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Standard edition of the Belgian trip-hop-pop act's fourth album. 13 tracks including the lead off single, 'The World Is Mine'. Sony/Belgium. 2002.
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'Human Interest' is classic Hooverphonic all-over, string laden trip-hop. It's 'Battersea' mixed with 'Eden', and is any bit as good as anything else they've done.
'The World is Mine' is not classic Hooverphonic at all, but in the context of this album it works extremely well. This is probably my favourite track on the album. If you can't get your head out of ye olde Hooverphonic mindset, you probably won't like this.. but then again, you probably don't like any band that experiments with their sound.
The album drags its feet in places, like in Nirvana Blue or Sad Song, but in both cases you're rewarded with an overall excellent song, even if it takes a while to get there. Sad Song shows Geike's voice at its peak, she sounds amazingly like Jewel.
In the end though, we have an amazing album here, and all listeners are rewarded with the amazing 'The Kiss' as the last track. Anyone with an ounce of nostalgia in their body could appreciate this.
My advice is to forget about who Hooverphonic were, and just enjoy this release in its own right. It's not another Blue Wonder Power Milk, but it's a beautiful Hooverphonic musical. And to all of those who think 'The World is Mine' is awful, just listen to how amazingly tight it is, how great the musicians are, and how well it's produced.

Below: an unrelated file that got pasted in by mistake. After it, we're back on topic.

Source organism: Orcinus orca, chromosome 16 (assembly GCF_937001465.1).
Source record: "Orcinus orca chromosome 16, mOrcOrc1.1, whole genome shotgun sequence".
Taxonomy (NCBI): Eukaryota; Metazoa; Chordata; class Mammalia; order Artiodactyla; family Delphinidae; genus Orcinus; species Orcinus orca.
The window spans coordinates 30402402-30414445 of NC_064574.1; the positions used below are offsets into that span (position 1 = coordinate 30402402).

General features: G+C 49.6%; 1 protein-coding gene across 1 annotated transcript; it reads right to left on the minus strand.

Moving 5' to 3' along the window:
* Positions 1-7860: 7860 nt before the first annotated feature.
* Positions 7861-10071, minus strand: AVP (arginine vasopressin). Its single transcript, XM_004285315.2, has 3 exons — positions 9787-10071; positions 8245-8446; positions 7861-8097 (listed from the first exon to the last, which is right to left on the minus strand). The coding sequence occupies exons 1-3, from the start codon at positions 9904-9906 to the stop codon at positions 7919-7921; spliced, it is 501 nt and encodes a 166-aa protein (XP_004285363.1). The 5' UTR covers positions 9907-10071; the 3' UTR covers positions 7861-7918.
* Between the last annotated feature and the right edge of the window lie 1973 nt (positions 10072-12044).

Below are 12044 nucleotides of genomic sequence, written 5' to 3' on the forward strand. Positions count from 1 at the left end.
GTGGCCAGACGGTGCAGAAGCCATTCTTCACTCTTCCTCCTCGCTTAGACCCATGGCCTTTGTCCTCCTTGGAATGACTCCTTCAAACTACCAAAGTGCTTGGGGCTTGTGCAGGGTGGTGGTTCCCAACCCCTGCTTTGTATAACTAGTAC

You might not like the style, but it reeks professionalism. A true hallmark of a Hooverphonic album.
For those of you who know their earlier work, I'm a "Battersea, Out of Sight, Eden, Vinegar and Salt, Mad about You" kinda-a-guy, and the tracks on the Jackie Cane CD are, like their previous CD's, very hit or miss. By far the best track on this CD is "Human Interest", and it is followed by "Nirvana", "The World is Mine" and "One". The rest of the CD is ho-hum and not nearly as good.
Hooverphonic try to experiment somewhat later in the CD and they get away from what I love them for. The Buddhist meditative track "Jackie's Delight" works fairly well. The Bjorkish "Sad Song", "Shampoo", "Others Delight", "Opium" and "The Last Supper" are really just inconsequential filler. I went straight to sleep. The CD wraps up with "The Kiss" with its piano and orchestra sounds like the theme song to some dreadfully soppy and forgettable TV movie.
The second CD has a couple of interesting remixes of "Eden" and "Out of Sight", and an interesting take of "Vinegar and Salt".
I absolutely hate buying CD's and getting one or two good songs. Although I was at first uninspired and somewhat disillusioned, this double-CD set, even as a higher-priced import, in the end passes as a good buy. There are four tracks definitely worth having, and a couple of decent remixes of some of my old favorites.